St Piran’s Day is the day, beyond all others – including Christmas, New Year, even my birthday – when I miss home the most. As you’ll know if you’ve checked in here more than once, Cornwall, the place where I was born and raised, is very much part of my identity (hell, I was even a certified judge in a pasty competition). The day of its patron Saint Piran (5th March) is when social media goes wild with Cornish food, drinks, stories, heritage and songs, and as I watch it all play out from 500 miles up the road, I ache for the cliffs, the sea air, the fresher than fresh produce, even the lack of phone signal.
If you’ve never been to Cornwall, you should go, not least for that queen among teatime treats: Saffron Cake.
Saffron Cake is a sweet, yeasted, buttery bread, a bit like brioche, but flavoured with the spice that’s literally worth more than gold. Saffron is the hand-picked stamens of crocus flowers, and takes a ridiculous amount of time to harvest, hence how pricey it is. You can usually pick up 0.5g for about £3.50-£6.00, depending on where you get it and how high quality it is. The flavour is a bit medicinal, and completely unique – once you recognise the taste and smell, you’ll be able to spot saffron in a dish at twenty paces. Saffron Cake recipes tend to be family secrets, closely guarded by bakers and fiercely defended in arguments. In Cornwall, everyone has their favourite baker to go to for Saffron Cake (Prima Bakeries for me, in case you’re interested), but in the absence of proper Cornish fodder in Scotland, I’ve had to make my own.
This recipe is gleaned from the backs of Saffron Cake packets and from tried and tested yeast cake recipes – it’ll give you a couple of beautiful golden 1kg loaves, to slice and spread with butter.
570g strong white flour
3 sachets of dried yeast
70g caster sugar
2 big pinches of saffron – just over half a box (sorry, bank balance)
50ml boiling water
250g unsalted butter (you could also use an even mix of butter and lard, if you’re not fussy about it being vegetarian)
2/3 tsp salt
200ml of warm water mixed with milk
200g sultanas, currants, or a mixture of both (a traditional saffron cake uses both, but I’m not a fan of currants)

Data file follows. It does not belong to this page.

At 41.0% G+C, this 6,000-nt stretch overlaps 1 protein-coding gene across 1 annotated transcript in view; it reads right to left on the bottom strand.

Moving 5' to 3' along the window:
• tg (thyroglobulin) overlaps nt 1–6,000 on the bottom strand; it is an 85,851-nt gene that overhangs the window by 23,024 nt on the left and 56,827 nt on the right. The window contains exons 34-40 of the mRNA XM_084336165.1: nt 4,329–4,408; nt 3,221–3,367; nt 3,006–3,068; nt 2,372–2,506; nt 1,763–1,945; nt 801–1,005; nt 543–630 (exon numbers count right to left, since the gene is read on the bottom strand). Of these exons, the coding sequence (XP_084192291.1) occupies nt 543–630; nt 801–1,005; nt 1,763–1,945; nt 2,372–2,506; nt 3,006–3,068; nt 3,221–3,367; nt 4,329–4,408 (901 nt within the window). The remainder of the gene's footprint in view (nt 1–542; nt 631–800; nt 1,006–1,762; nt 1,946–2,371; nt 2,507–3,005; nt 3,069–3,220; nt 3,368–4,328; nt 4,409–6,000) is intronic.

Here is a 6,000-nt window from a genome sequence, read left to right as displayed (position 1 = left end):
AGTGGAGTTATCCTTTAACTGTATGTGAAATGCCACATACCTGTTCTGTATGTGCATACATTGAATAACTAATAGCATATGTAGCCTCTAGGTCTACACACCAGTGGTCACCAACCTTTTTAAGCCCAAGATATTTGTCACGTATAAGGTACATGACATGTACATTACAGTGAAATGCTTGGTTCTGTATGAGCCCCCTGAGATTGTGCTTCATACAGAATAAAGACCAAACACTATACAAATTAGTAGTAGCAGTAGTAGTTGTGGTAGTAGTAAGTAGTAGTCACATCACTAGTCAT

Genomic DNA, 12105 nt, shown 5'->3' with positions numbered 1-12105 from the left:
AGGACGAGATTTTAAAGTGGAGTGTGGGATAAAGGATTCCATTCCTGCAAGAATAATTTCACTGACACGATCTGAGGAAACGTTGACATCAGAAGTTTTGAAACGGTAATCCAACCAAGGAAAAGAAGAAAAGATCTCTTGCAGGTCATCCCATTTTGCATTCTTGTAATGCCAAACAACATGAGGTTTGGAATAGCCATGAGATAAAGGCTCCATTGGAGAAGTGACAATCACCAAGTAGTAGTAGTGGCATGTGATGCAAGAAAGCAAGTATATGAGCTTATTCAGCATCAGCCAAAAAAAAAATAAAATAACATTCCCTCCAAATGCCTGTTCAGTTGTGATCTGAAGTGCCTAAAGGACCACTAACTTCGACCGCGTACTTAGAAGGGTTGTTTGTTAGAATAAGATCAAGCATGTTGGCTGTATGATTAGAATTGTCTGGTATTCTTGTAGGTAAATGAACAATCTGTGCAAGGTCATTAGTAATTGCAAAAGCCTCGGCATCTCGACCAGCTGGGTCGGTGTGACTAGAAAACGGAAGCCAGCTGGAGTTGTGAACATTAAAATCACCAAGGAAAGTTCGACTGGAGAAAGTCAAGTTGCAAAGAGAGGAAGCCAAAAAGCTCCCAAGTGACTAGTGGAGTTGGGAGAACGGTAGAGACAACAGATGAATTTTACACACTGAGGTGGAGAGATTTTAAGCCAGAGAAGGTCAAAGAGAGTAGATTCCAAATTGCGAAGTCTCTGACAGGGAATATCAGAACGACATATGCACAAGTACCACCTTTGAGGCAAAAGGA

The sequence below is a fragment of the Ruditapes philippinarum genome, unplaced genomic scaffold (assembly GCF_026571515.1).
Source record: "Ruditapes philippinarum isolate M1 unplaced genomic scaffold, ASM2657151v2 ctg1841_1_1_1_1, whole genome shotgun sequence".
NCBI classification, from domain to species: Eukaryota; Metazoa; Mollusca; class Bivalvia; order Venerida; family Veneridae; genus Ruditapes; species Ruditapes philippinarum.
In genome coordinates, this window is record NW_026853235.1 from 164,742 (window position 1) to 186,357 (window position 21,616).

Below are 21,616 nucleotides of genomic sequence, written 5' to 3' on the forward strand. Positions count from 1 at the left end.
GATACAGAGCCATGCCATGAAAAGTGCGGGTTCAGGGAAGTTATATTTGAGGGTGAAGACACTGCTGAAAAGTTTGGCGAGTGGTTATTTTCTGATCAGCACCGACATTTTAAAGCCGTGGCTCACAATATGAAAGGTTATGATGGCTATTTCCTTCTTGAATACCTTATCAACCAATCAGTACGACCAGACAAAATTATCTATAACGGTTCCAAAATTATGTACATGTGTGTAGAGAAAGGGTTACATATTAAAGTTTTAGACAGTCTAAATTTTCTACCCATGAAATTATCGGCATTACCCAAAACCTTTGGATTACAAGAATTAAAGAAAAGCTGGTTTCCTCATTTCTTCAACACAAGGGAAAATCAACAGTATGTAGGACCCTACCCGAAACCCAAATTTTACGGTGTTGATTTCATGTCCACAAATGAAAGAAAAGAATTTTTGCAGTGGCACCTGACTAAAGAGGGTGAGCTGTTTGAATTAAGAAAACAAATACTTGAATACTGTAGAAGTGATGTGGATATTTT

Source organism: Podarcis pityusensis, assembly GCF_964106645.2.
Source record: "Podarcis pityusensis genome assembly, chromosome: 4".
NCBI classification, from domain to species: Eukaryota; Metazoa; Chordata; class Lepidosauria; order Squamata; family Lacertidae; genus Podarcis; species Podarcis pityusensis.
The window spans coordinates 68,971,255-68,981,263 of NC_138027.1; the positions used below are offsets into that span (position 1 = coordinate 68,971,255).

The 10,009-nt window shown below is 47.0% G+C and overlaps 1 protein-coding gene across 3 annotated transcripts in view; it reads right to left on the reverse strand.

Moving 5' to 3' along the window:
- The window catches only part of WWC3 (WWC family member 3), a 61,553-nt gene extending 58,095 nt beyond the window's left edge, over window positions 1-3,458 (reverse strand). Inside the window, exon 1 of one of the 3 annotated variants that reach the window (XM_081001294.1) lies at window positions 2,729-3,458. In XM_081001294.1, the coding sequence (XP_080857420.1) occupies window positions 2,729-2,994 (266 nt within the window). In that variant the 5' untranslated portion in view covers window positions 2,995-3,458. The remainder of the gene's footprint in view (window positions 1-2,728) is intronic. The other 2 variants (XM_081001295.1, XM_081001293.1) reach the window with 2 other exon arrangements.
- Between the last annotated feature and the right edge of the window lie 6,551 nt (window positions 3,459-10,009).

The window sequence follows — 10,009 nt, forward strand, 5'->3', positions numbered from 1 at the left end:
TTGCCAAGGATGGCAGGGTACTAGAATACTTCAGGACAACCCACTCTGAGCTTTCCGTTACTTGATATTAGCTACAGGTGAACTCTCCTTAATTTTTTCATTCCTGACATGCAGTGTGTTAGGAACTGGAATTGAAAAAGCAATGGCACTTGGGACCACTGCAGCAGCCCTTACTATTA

Two 1kg loaf tins
This is made miles easier by using a food processor with a dough hook – if you don’t have one, you’ll definitely need a dough scraper and a clean, flat surface for some pretty high-maintenance kneading
- Add the saffron strands to a cup, pour over the boiling water and leave to infuse – the water will go a gorgeous livid yellow
- Milk the sachets of yeast into the warm water and milk mixture and stir to combine
- Stir together the flour and salt, and rub in the butter/lard until the mixture resembles breadcrumbs. Add the sugar.
- Using the dough hook, start to combine the water/yeast mix into the flour mixture, until it has all come together in a thick dough. Tip in the saffron water (including the strands left at the bottom) and continue to mix.
- Increase the mixer speed and let it run on medium for about 5 minutes, until you’ve got a soft, elastic, yellow-looking dough.
- Allow to rise in a warm place for 45 minutes.
- After that time, knock the dough back and combine the sultanas and/or currants, ensuring they’re fully dispersed throughout the dough.
- Allow to sit for another 20 minutes in the warm.
- Turn the oven to 180°
- Divide the dough in two, and shape each piece into an oblong shape the rough length of your loaf tins, making sure the top is smooth and the folds and joins are tucked underneath
- Cover the loaves with a cloth and put back in the warm place until the oven has heated up – ideally about 20 minutes. They should rise a little and start to fill out the tins.
- Bake the loaves for 20 minutes, then check them – they should be well risen and on their way to being a beautiful golden brown, but they can turn solid quite quickly. In total they’ll need about 35-40 minutes in the oven to be fully baked, so if they’re starting to catch on top, cover them with foil.
- Turn out on to a wire rack to cool. Serve sliced, with cold unsalted butter – toasted if you fancy it.
- Eat within 3 days. Shouldn’t be an issue.
Gool Peran Lowen everyone!
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